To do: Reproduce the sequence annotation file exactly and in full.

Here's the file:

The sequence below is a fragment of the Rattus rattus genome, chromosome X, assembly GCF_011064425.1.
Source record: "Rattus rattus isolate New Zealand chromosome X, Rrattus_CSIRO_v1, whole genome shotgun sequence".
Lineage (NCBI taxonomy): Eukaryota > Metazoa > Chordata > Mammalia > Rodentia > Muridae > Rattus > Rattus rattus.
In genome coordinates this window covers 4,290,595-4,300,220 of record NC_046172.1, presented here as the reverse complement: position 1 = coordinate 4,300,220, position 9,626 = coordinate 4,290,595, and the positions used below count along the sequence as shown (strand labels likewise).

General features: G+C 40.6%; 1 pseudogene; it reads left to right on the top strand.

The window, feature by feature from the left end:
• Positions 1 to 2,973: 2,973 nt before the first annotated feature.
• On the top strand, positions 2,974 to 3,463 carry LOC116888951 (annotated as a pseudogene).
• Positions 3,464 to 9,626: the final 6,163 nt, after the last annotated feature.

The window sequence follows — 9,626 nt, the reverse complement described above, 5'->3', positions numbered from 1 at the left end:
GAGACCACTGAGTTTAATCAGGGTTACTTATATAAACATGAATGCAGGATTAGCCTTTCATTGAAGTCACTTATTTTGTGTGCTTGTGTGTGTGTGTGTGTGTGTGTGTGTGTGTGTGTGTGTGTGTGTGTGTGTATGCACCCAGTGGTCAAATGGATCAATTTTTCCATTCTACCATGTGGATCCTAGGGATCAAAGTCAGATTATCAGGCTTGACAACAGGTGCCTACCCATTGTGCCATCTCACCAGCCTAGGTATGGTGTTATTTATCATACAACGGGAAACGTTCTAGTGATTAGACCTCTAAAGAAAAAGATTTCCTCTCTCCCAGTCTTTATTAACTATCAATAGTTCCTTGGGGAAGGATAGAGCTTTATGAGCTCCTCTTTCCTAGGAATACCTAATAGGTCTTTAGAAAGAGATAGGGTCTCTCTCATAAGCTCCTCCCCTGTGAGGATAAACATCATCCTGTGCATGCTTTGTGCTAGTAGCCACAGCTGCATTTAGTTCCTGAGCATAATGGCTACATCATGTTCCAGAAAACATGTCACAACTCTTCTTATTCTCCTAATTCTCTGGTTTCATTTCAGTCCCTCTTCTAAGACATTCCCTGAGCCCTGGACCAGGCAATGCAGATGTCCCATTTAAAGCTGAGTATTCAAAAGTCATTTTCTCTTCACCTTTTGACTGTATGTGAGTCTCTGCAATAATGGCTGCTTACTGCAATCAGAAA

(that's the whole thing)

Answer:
The sequence below is a fragment of the Rattus rattus genome, chromosome X, assembly GCF_011064425.1.
Source record: "Rattus rattus isolate New Zealand chromosome X, Rrattus_CSIRO_v1, whole genome shotgun sequence".
Lineage (NCBI taxonomy): Eukaryota > Metazoa > Chordata > Mammalia > Rodentia > Muridae > Rattus > Rattus rattus.
In genome coordinates this window covers 4,290,595-4,300,220 of record NC_046172.1, presented here as the reverse complement: position 1 = coordinate 4,300,220, position 9,626 = coordinate 4,290,595, and the positions used below count along the sequence as shown (strand labels likewise).

General features: G+C 40.6%; 1 pseudogene; it reads left to right on the top strand.

The window, feature by feature from the left end:
• Positions 1 to 2,973: 2,973 nt before the first annotated feature.
• On the top strand, positions 2,974 to 3,463 carry LOC116888951 (annotated as a pseudogene).
• Positions 3,464 to 9,626: the final 6,163 nt, after the last annotated feature.

The window sequence follows — 9,626 nt, the reverse complement described above, 5'->3', positions numbered from 1 at the left end:
GAGACCACTGAGTTTAATCAGGGTTACTTATATAAACATGAATGCAGGATTAGCCTTTCATTGAAGTCACTTATTTTGTGTGCTTGTGTGTGTGTGTGTGTGTGTGTGTGTGTGTGTGTGTGTGTGTGTGTGTGTATGCACCCAGTGGTCAAATGGATCAATTTTTCCATTCTACCATGTGGATCCTAGGGATCAAAGTCAGATTATCAGGCTTGACAACAGGTGCCTACCCATTGTGCCATCTCACCAGCCTAGGTATGGTGTTATTTATCATACAACGGGAAACGTTCTAGTGATTAGACCTCTAAAGAAAAAGATTTCCTCTCTCCCAGTCTTTATTAACTATCAATAGTTCCTTGGGGAAGGATAGAGCTTTATGAGCTCCTCTTTCCTAGGAATACCTAATAGGTCTTTAGAAAGAGATAGGGTCTCTCTCATAAGCTCCTCCCCTGTGAGGATAAACATCATCCTGTGCATGCTTTGTGCTAGTAGCCACAGCTGCATTTAGTTCCTGAGCATAATGGCTACATCATGTTCCAGAAAACATGTCACAACTCTTCTTATTCTCCTAATTCTCTGGTTTCATTTCAGTCCCTCTTCTAAGACATTCCCTGAGCCCTGGACCAGGCAATGCAGATGTCCCATTTAAAGCTGAGTATTCAAAAGTCATTTTCTCTTCACCTTTTGACTGTATGTGAGTCTCTGCAATAATGGCTGCTTACTGCAATCAGAAA